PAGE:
The US dollar had a mixed performance, although it was generally weaker against most currencies at the end of the day. The weekend gaps were mostly filled, as traders started to book profits ahead of event risks and a shortened trading week. Data from the US came in weaker than expected, as the pending home sales report printed a mere 0.9% gain instead of the projected 1.3% increase while the previous reading suffered a downgrade. Chicago PMI and US CB consumer confidence numbers are up for release today and strong data, combined with risk aversion, could pave the way for dollar rallies.
The euro staged a strong recovery against its forex counterparts after gapping down over the weekend. Investors are still hopeful that Greece can strike a deal with its creditors before the IMF deadline is up today. If the country fails to meet its 1.6 billion EUR in debt repayments, it could be forced to pay in arrears or possibly default on its debt. This could prompt talks of a Grexit and threaten the stability of the euro as a shared currency. Meanwhile, traders could also take a look at Germany’s retail sales and unemployment change figures, along with the euro zone CPI flash estimates, before the IMF deadline kicks in.
The pound was unable to recover against the safe-haven currencies in recent trading sessions, as data from the UK came in weak. Public lending to individuals was worse than expected at 3.1 billion GBP versus the projected 3.3 billion GBP figure while mortgage approvals came in at 64K, lower than the estimated 69K reading. The UK current account balance and final GDP reading for Q1 is up for release today and strong figures could allow the pound to regain ground.
The franc rallied against most of its forex counterparts towards the end of the US trading session, despite concerns that the SNB could intervene in the market to keep the currency weak. There have been no reports released from Switzerland then, with the franc taking its cue from the euro. For today, the KOF economic barometer is up for release and a climb from 93.1 to 93.7 is expected.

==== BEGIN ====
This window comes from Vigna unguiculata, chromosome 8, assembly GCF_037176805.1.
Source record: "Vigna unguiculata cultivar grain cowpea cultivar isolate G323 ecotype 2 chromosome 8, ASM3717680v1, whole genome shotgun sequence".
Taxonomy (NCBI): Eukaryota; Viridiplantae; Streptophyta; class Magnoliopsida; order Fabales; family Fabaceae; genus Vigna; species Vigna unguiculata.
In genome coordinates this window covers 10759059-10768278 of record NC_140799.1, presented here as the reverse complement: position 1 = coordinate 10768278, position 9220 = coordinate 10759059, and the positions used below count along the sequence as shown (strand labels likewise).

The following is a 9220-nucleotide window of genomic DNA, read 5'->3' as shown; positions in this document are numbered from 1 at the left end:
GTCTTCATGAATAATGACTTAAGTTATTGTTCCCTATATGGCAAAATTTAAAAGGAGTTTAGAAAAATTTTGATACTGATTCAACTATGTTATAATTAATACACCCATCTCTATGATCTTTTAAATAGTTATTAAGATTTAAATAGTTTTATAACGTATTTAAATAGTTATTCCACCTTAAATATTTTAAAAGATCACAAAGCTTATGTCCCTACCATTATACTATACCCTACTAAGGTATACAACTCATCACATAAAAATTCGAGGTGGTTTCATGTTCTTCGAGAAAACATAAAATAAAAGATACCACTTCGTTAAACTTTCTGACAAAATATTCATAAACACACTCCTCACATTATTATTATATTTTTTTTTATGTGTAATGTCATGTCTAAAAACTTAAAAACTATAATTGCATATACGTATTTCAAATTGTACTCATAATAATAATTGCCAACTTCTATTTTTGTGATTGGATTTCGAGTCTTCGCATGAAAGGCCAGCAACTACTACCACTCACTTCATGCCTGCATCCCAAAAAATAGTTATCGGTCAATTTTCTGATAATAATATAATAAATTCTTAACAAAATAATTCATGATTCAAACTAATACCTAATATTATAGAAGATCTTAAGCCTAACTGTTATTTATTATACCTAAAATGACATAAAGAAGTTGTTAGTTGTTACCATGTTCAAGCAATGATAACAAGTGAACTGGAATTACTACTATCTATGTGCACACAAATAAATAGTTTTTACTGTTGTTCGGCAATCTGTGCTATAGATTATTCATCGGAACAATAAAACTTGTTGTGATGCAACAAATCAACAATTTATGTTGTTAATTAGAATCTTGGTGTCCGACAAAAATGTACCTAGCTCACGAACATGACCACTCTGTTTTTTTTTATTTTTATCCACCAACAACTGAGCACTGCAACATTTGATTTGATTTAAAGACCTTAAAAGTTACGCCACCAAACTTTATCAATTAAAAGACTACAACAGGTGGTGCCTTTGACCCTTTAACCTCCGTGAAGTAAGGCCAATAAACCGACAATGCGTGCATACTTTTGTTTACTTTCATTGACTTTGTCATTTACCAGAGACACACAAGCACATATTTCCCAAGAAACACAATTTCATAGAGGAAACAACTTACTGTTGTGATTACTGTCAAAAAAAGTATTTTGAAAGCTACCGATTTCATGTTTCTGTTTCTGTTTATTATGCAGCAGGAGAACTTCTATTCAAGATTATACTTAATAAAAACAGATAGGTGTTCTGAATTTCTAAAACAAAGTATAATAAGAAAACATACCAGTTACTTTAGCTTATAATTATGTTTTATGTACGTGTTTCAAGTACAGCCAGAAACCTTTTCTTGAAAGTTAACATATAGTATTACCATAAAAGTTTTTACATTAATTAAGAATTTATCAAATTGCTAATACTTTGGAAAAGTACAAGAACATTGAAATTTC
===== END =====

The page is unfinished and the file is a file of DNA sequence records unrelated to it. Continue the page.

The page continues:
The yen took advantage of the run in risk aversion to rally against its forex rivals. Japanese retail sales came in stronger than expected with a 3.0% gain versus the projected 2.1% increase while the industrial production figure was downgraded to show a 2.2% decline. For today, the average cash earnings report turned out to be a disappointment with only a 0.6% gain instead of the projected 0.7% increase while the previous reading was downgraded.
Commodity Currencies (AUD, NZD, CAD)
The comdolls were off to a weak start today, as data from Australia and New Zealand turned out weaker than expected. HIA new home sales slumped by 2.3% in Australia while the ANZ business confidence index in New Zealand fell from 15.7 to -2.3, reflecting pessimism. Weaker oil prices are currently weighing on the Loonie but the upcoming Canadian GDP release could provide fresh volatility in the US session.
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